The IgG fractions were purified from high titer antisera by ion exchange HPLC using a Wide-Pore ABx, 15 μ, 10 × 250 mm column (J.T. Baker, Phillipsburg, NJ). Sera were prepared for chromatography by dialysis against HPLC buffer A (25 mM MES, pH 5.6) for 4 h and cleared of precipitate by centrifugation. The samples were applied to the column equilibrated in buffer A and eluted with a step gradient of buffer B (1 M [NH4]2SO4 in 25 mM MES, pH 7.0) as follows: 0% B from 0 to 10 min, 5% B from 10 to 20 min, 25% from 20 to 30 min followed by a linear gradient to 100% B at 40 min. The IgG containing fractions were pooled and dialyzed against TBS overnight and then passed through a 22 um filter. Sodium azide was added to 0.1% as a preservative and the purified IgG was stored in aliquots at -20°C. To maintain the integrity of the purified antibody during repeated freezing and thawing, a working aliquot was prepared by mixing the IgG preparation with an equal volume of glycerol.
The oleamide ELISA is a competitive binding assay in which oleamide and biotinylated oleamide compete for binding to anti-oleamide IgG immobilized in wells of a microtiter plate. Detection is accomplished by avidin-alkaline phosphatase conjugate and subsequent reaction with PNPP substrate.
Biotin was conjugated to the ODA-18-Ald using 1.2 mg of biocytin hydrazide in 200 μL water. DMF was added to the biocytin solution in 6×100 μL aliquots with mixing in between to a final concentration of 75% DMF. ODA-18-Ald (40 mg/mL in DMF) was added to the biocytin hydrazide in a volume of 9.6 μL. This represents a 2:1 stoichiometric ratio of biocytin hydrazide to ODA-18-Ald. The reaction was allowed to proceed overnight at room temperature with constant agitation on a magnetic stirrer. The reaction volume was concentrated to a volume of 50 μL under a stream of nitrogen. Excess unreacted biocytin hydrazide was precipitated with the addition of 450 μL of ethanol and removed by centrifugation. Synthesis of biotin-oleamide was confirmed by electrospray mass spectrometry using a Finnigan TSQ triple stage quadrupole mass spectrometer (Thermo Electron Corp., Waltham, MA) operated in positive ion mode. For analysis the sample was acidified with acetic acid (final concentration 0.5%). Scans were made in the range of 10-1000 m/z and accumulated for 8 sec. The major peaks in the spectrum were oleamide-biotin (m/z = 664.6) and unreacted biocytin hydrazide (m/z = 387.35). There was no evidence of residual ODA-18-Ald (m/z = 296.5) in the mass spectrum. Therefore, assuming 100% biotinylation of the OAD-18-Ald, the final concentration of oleamide-biotin was 2.6 mM.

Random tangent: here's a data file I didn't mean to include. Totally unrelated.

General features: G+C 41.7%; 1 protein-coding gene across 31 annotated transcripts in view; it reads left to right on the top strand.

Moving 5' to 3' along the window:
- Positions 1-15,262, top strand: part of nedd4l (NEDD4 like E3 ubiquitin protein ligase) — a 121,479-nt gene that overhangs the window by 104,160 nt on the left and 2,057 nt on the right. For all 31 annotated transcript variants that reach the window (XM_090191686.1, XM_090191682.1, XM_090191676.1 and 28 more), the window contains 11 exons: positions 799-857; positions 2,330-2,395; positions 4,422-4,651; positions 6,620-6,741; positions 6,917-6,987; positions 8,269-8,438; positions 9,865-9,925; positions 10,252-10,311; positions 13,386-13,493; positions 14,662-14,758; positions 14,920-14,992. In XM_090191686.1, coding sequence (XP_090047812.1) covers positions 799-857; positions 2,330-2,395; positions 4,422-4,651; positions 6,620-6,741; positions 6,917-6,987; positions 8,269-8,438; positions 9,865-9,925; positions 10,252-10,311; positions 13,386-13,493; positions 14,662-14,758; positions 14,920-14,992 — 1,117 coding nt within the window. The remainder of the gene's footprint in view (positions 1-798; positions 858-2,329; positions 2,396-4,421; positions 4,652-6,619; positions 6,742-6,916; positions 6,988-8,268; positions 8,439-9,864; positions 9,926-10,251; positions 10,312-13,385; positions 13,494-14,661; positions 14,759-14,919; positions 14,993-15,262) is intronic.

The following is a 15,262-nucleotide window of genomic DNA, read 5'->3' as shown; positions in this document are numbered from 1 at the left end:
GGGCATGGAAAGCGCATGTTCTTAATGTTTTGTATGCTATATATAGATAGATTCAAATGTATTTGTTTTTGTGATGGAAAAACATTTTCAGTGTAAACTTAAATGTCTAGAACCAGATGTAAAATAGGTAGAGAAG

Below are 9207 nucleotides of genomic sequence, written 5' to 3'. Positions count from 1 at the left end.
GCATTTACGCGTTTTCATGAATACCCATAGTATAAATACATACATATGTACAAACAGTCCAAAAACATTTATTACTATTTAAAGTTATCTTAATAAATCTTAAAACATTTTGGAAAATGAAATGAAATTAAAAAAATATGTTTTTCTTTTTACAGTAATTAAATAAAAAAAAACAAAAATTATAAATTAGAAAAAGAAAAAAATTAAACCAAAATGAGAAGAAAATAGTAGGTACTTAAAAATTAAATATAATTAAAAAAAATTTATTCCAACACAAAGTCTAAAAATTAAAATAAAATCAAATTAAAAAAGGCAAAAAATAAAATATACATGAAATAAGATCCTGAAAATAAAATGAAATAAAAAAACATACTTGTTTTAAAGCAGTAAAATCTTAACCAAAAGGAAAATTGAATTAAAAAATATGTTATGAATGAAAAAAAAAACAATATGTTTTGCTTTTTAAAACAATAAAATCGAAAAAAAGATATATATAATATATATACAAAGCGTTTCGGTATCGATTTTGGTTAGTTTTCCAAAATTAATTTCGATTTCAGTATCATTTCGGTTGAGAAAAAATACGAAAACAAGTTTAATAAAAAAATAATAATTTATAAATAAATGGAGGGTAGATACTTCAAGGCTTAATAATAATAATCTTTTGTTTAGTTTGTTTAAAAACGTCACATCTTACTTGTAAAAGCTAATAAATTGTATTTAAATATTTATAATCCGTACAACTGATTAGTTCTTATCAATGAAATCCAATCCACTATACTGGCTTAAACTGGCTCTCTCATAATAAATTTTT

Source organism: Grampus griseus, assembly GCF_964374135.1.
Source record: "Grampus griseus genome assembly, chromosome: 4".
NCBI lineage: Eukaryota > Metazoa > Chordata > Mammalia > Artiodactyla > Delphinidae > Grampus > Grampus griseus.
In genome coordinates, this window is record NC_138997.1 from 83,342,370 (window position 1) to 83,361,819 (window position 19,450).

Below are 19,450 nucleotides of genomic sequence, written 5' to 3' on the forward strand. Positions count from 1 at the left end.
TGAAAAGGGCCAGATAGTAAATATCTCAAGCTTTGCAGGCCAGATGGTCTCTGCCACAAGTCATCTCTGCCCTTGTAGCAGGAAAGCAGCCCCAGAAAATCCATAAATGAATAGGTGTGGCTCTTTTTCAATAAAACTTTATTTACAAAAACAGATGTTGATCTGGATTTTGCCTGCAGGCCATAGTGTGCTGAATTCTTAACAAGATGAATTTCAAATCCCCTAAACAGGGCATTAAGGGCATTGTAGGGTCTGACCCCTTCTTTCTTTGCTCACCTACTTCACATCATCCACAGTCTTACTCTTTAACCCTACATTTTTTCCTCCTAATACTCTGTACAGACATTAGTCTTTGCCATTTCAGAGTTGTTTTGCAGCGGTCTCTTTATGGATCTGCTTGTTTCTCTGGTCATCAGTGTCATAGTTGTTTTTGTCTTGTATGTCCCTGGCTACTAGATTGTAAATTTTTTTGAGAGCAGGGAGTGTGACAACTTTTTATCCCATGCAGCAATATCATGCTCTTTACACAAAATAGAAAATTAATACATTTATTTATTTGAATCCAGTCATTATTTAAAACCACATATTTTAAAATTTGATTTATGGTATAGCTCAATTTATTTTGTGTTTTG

The oleamide ELISA was optimized by determining the antibody and biotinylated oleamide concentrations necessary to achieve maximal signal and highest sensitivity. All incubations were conducted at room temperature. Serial dilutions of anti-oleamide IgG were made in ELISA blocking buffer and applied (100 μL per well) to a pre-blocked mouse anti-rabbit IgG coated microtiter plate. The plate was incubated for 3 h, washed with TBS-T and reacted overnight with an excess of oleamide-biotin in ELISA binding buffer (TBS, 0.05% CHAPS, 10% ethanol, 100 μL per well). The plate was then: washed; incubated with NeutrAvidin-alkaline phosphatase conjugate (1 μg/mL in ELISA blocking buffer, 100 μL per well, 2 h); washed; reacted with PNPP substrate (100 μL per well 20-40 min) and then read for absorbance at 405 nm. Based upon the degree of developed absorbance, a 1:40,000 dilution of ODA-1 IgG was selected for the ELISA. An optimal concentration of oleamide-biotin was then similarly determined to be 1:100,000 using plates prepared with the 1:40,000 working dilution of ODA-1 IgG.